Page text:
About Marc

Marc Krupanski works and writes on policing & security, community health & safety, and organizing, power & democracy. He is especially interested in community-based solutions to safety, health, and justice.

He cut his teeth as a community organizer in the United States on campaigns related to police and criminal justice, racial justice, immigration, and economic justice. He also conducted extensive volunteer work and research on community empowerment and social justice related efforts in southern Mexico, Haiti, Cuba, and Diné (Navajo) communities.

Professionally, Marc worked on international security sector reform and governance with the Geneva-based, Geneva Centre for the Democratic Control of Armed Forces (DCAF). This included work related to the domestic roles of armed forces, operationalization of “human security” framework, and the intersections of security sector reform with the rule of law and international development.

Marc also worked for the New York City-based, Center for Constitutional Rights (CCR), where he focused on police and criminal justice reform and oversight. He developed CCR’s police misconduct portfolio through cases such as CCR’s landmark class-action litigation on stop-and-frisk and racial profiling (Daniels v City of New York and Floyd v City of New York cases) as well as by spearheading CCR’s legislative advocacy, data analysis, and coalition-building efforts. He also worked on CCR’s dockets related to protest and assembly rights, racial justice, immigration detention, and national security. Additionally, Marc was an organizer with Communities United for Police Reform (CPR), a New York City-wide and multi-organizational platform to advance community safety and oversight of the New York Police Department.  After graduating university, he held a brief stint with UNITE-HERE labor union where he led public surveys and outreach related to a garment & retail workers unionization campaign. Finally, he moonlighted over several years as a stats stringer for Major League Baseball where he was able to combine his love of baseball and statistics.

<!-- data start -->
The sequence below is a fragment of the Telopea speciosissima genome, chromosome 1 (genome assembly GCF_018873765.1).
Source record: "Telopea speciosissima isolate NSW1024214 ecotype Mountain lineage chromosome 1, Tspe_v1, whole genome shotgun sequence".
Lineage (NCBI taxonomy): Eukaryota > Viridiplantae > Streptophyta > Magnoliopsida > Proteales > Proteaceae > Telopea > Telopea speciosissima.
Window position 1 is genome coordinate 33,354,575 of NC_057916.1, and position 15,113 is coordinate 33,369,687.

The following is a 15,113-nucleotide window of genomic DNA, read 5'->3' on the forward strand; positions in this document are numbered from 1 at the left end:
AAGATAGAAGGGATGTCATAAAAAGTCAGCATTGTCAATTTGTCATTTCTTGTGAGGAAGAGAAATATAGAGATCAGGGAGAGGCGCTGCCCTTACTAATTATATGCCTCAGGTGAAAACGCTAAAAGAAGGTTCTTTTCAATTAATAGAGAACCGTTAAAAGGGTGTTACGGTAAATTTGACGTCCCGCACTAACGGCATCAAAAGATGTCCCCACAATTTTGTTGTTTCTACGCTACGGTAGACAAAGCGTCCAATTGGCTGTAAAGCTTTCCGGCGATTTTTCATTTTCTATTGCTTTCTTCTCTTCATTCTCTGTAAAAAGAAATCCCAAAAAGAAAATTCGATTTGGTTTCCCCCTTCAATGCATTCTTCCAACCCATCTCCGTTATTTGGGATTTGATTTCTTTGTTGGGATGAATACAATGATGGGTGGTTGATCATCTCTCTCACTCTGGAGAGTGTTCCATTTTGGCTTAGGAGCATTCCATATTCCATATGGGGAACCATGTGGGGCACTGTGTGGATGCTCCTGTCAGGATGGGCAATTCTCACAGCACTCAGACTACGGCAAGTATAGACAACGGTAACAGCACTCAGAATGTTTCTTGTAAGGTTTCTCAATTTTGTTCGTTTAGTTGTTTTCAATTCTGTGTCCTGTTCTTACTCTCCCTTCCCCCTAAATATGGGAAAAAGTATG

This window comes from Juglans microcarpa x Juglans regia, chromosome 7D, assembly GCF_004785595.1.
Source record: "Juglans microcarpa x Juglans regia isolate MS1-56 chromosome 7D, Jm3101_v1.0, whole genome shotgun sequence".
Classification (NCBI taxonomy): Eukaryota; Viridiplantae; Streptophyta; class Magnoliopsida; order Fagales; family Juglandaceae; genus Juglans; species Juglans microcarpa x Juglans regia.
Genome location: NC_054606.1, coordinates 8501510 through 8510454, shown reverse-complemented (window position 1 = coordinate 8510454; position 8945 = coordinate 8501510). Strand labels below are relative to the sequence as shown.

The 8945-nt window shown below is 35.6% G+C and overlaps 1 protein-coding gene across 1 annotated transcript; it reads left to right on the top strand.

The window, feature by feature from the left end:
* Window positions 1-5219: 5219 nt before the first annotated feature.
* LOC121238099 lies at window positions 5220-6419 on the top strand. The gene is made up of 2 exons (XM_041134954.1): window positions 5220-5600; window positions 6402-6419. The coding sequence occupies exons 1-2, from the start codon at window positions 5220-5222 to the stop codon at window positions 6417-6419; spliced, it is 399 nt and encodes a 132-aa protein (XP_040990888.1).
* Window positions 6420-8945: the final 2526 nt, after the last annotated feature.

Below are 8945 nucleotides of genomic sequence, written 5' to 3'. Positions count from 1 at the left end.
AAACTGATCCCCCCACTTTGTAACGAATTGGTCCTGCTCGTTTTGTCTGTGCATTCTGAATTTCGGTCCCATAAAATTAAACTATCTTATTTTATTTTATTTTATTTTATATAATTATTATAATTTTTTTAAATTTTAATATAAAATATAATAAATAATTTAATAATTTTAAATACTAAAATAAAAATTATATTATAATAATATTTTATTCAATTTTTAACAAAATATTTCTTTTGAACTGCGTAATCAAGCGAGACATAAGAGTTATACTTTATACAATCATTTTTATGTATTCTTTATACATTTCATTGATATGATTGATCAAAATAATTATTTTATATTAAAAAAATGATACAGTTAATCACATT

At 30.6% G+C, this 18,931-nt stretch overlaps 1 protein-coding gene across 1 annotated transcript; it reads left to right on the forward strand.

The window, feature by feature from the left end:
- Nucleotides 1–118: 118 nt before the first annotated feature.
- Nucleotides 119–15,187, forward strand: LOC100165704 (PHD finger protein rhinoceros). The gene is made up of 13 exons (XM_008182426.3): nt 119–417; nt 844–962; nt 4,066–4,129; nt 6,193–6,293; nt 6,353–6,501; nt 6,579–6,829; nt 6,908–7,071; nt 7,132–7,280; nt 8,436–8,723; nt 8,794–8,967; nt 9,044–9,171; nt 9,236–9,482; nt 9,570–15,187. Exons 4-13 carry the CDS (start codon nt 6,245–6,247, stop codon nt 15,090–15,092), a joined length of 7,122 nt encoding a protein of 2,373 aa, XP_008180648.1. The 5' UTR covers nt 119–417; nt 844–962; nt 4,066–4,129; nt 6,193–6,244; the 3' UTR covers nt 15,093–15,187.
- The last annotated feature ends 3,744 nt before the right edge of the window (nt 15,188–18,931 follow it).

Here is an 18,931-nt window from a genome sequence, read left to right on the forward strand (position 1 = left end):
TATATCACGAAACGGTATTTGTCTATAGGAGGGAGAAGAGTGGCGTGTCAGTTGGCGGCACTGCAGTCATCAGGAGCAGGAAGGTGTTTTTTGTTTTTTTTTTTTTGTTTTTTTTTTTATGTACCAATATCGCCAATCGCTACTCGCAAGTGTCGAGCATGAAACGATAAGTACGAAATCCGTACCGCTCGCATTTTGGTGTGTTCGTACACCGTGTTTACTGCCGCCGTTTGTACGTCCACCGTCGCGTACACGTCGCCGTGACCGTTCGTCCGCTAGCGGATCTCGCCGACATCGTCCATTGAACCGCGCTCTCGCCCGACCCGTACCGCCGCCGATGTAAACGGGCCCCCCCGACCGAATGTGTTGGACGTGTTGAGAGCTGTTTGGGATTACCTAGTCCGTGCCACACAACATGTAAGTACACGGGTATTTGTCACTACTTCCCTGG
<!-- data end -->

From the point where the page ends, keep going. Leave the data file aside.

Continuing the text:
Marc is a graduate of New York University (New York, USA) and the Graduate Institute of International and Development Studies (Geneva, Switzerland). He was awarded NYU’s Helen M. Jones Prize for best departmental thesis and highest academic ranking in the History Department. He is a member of Phi Beta Kappa and Phi Alpha Theta honor societies.

Currently, he is a program officer with the Public Health Program of the Open Society Foundations, where he leads the grant-making portfolio related to law enforcement, harm reduction, and public health. Before joining the Public Health Program, he served as a program officer with Open Society’s Justice Initiative, where he worked both to address ethnic profiling and advance fair and effective policing in Western Europe, as well as to resolve statelessness in Southeast Asia and the Middle East.

You can follow him on Twitter: @PolicingWatch.